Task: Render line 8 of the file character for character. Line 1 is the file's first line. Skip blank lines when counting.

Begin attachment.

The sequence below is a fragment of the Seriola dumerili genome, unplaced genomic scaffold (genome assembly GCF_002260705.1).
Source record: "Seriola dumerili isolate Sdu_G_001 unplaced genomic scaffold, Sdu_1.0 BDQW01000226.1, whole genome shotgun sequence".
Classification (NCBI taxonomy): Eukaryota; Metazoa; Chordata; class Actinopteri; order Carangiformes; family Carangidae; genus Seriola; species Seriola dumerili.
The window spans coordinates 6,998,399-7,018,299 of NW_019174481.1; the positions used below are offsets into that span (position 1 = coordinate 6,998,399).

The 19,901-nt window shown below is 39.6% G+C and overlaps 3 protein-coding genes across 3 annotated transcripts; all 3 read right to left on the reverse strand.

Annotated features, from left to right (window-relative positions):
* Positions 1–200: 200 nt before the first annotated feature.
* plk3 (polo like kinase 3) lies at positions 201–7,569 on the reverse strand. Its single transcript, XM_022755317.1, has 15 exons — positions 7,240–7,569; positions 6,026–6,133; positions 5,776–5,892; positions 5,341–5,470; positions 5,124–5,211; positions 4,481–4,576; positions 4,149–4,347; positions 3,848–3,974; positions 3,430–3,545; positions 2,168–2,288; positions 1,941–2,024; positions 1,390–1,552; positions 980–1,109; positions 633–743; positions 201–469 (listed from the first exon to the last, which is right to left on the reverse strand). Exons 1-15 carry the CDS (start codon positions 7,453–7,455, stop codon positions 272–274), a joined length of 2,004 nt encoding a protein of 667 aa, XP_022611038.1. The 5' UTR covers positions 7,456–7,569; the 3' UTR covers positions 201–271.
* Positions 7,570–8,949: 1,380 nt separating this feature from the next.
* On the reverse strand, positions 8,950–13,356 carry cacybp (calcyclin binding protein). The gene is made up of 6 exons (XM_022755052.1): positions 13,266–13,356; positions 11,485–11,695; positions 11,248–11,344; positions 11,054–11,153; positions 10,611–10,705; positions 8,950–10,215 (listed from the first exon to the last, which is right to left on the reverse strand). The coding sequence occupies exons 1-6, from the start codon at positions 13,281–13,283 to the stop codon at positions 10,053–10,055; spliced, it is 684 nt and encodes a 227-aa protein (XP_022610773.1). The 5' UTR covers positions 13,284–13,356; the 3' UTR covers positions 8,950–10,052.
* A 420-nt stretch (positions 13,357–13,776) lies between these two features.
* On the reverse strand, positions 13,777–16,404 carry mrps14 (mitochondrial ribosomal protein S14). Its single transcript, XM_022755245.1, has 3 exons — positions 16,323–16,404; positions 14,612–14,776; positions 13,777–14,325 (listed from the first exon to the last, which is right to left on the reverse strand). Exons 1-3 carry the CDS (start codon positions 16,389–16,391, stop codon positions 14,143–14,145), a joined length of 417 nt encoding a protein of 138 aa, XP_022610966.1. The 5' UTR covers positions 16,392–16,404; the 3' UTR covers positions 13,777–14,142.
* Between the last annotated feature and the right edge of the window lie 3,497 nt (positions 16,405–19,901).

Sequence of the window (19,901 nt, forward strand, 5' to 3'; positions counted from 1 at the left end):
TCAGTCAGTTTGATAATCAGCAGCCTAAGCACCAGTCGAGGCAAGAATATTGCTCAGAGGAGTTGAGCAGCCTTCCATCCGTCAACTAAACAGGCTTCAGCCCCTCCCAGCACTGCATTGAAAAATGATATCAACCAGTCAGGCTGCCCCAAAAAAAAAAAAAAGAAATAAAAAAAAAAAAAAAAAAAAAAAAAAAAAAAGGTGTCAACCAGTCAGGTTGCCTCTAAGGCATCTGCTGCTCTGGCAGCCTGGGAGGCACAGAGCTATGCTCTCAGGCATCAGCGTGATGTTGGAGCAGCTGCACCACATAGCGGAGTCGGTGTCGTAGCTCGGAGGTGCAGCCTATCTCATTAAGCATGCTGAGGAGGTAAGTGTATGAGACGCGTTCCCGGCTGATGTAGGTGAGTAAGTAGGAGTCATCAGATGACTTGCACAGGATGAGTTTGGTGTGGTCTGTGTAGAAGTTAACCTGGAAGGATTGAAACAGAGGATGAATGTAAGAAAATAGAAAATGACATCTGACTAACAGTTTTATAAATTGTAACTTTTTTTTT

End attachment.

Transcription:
* plk3 (polo like kinase 3) lies at positions 201–7,569 on the reverse strand. Its single transcript, XM_022755317.1, has 15 exons — positions 7,240–7,569; positions 6,026–6,133; positions 5,776–5,892; positions 5,341–5,470; positions 5,124–5,211; positions 4,481–4,576; positions 4,149–4,347; positions 3,848–3,974; positions 3,430–3,545; positions 2,168–2,288; positions 1,941–2,024; positions 1,390–1,552; positions 980–1,109; positions 633–743; positions 201–469 (listed from the first exon to the last, which is right to left on the reverse strand). Exons 1-15 carry the CDS (start codon positions 7,453–7,455, stop codon positions 272–274), a joined length of 2,004 nt encoding a protein of 667 aa, XP_022611038.1. The 5' UTR covers positions 7,456–7,569; the 3' UTR covers positions 201–271.